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Television dominated the Government/Political/Religion (“GPR”) vertical in 2012, according to BIA/Kelsey’s Media Ad View Plus. In 2012, television’s $3.1 billion of advertising from GPR represented nearly 3/4 of total advertising for this vertical.

2012 Government/Political/Religion Ad Spending by Media

The $3.1 billion of GPR advertising represented 15% of the television media’s total ad spend in 2012, with the vast majority of it coming in the Fall (September to November), based on information from the Television Bureau of Advertising (TVB). TVB has studied the spending patterns in the political category for the past several election cycles. The vast majority of political spending occurs in the Fall (September to November), with the exception of primaries, which provide some advertising revenue from January to September, at least in markets within battleground states. “Clearly local TV’s role as the campaign media workhorse has not changed” states the TVB about the 2012 election season.

GPR advertising is cyclical, peaking during big national and local elections, which occur during even years. The more hotly contested the elections are, the better for local television stations. In 2017, an odd year with no major political elections, the GPR advertising landscape is vastly different, with only 19% of GPR advertising revenue going to television. More GPR advertising revenue will be going to direct mail than television in 2017, according to Media Ad View Plus. In odd years, such as 2017, GPR is dominated by smaller local elections, which rely more on direct mail to get their message to voters in their districts rather than advertise to entire television markets.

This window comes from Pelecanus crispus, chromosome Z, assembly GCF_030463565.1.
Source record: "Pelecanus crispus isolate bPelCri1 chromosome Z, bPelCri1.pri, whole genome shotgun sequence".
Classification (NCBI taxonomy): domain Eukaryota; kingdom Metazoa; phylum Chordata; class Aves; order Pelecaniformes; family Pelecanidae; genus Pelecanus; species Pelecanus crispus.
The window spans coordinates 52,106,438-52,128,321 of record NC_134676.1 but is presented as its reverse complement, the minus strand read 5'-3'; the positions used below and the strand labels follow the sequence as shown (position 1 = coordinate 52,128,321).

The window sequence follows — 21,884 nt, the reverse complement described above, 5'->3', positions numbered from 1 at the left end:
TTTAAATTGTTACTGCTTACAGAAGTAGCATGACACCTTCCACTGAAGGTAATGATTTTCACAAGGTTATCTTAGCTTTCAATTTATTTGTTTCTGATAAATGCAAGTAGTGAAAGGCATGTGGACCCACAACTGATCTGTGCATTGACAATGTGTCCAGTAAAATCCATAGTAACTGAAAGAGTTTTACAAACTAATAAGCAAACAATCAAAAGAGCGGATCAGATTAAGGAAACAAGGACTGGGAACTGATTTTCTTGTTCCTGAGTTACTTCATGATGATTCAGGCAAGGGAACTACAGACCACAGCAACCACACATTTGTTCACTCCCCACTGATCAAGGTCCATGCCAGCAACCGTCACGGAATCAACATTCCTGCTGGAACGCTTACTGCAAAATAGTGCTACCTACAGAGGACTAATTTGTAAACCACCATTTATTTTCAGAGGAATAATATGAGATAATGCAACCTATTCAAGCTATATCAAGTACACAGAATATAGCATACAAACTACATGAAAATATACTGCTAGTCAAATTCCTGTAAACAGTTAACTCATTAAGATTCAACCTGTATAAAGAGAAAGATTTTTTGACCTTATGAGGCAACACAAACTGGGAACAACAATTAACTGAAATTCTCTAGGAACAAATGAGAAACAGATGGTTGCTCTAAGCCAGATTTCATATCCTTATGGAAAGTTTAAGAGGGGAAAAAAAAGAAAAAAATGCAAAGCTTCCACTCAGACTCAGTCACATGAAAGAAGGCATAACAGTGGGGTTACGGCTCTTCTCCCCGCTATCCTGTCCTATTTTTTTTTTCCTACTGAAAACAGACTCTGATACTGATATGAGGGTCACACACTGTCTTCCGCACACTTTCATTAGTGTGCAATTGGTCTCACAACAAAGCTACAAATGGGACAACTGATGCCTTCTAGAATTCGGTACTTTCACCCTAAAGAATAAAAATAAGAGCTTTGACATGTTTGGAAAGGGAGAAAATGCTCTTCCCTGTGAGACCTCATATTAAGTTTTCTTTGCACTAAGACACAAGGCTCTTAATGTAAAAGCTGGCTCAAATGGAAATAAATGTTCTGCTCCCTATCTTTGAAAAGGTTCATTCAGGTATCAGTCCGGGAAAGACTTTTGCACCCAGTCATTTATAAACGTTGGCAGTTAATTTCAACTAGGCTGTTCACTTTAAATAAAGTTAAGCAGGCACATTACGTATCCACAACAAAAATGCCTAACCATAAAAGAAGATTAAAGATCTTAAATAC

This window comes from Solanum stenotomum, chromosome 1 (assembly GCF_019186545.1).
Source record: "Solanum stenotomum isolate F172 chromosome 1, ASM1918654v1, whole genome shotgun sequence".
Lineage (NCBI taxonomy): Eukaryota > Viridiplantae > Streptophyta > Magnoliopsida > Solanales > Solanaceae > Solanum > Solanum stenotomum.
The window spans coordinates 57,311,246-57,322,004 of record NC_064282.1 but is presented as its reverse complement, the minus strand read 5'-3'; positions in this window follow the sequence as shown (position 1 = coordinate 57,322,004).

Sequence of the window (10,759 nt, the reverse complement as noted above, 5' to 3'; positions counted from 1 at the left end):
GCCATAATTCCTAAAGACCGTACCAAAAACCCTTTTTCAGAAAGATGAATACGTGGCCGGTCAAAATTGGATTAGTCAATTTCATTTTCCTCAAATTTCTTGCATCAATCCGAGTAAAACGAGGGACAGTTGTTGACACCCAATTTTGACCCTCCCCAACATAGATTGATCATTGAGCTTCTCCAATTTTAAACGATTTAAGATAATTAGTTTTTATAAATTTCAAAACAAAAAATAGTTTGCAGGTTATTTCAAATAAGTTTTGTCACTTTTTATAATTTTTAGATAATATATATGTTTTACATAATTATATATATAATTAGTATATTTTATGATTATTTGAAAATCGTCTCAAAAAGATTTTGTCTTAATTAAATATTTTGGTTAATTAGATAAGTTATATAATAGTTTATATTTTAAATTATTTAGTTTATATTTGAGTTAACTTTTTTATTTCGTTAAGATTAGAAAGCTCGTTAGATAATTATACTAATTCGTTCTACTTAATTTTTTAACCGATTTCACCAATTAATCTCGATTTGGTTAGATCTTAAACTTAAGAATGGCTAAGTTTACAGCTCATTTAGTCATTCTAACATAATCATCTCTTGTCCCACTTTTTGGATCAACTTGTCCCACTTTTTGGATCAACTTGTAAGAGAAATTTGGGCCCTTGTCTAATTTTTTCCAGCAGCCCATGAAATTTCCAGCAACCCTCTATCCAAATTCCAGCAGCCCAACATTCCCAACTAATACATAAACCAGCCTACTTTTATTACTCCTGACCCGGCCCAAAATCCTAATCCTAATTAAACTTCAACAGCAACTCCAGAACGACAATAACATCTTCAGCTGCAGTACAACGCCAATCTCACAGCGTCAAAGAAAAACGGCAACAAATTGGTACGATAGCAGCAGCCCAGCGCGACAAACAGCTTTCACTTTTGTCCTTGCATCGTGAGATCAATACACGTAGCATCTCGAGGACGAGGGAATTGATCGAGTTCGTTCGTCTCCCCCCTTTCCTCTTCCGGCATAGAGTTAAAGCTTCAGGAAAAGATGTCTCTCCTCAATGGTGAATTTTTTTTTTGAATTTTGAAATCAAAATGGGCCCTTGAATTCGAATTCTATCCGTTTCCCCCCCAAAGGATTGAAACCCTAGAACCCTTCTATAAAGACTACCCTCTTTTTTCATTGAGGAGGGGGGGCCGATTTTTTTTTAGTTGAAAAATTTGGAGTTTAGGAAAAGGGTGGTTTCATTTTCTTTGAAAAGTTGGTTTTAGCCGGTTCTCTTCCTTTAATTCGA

2017 Government/Political/Religion Ad Spending by Media


The bounty that can be GPR revenue during the even years is not equal across the 210 Nielsen television markets. Markets located in battleground states will see greater GPR advertising spend than markets in states that are heavily red or blue. States such as Ohio, Virginia and Florida have become predictable battlegrounds states. These so called “purple” states see boosts during even years, with the Presidential, Senate and House races.

More information on BIA/Kelsey’s Media Ad View Plus is available here.

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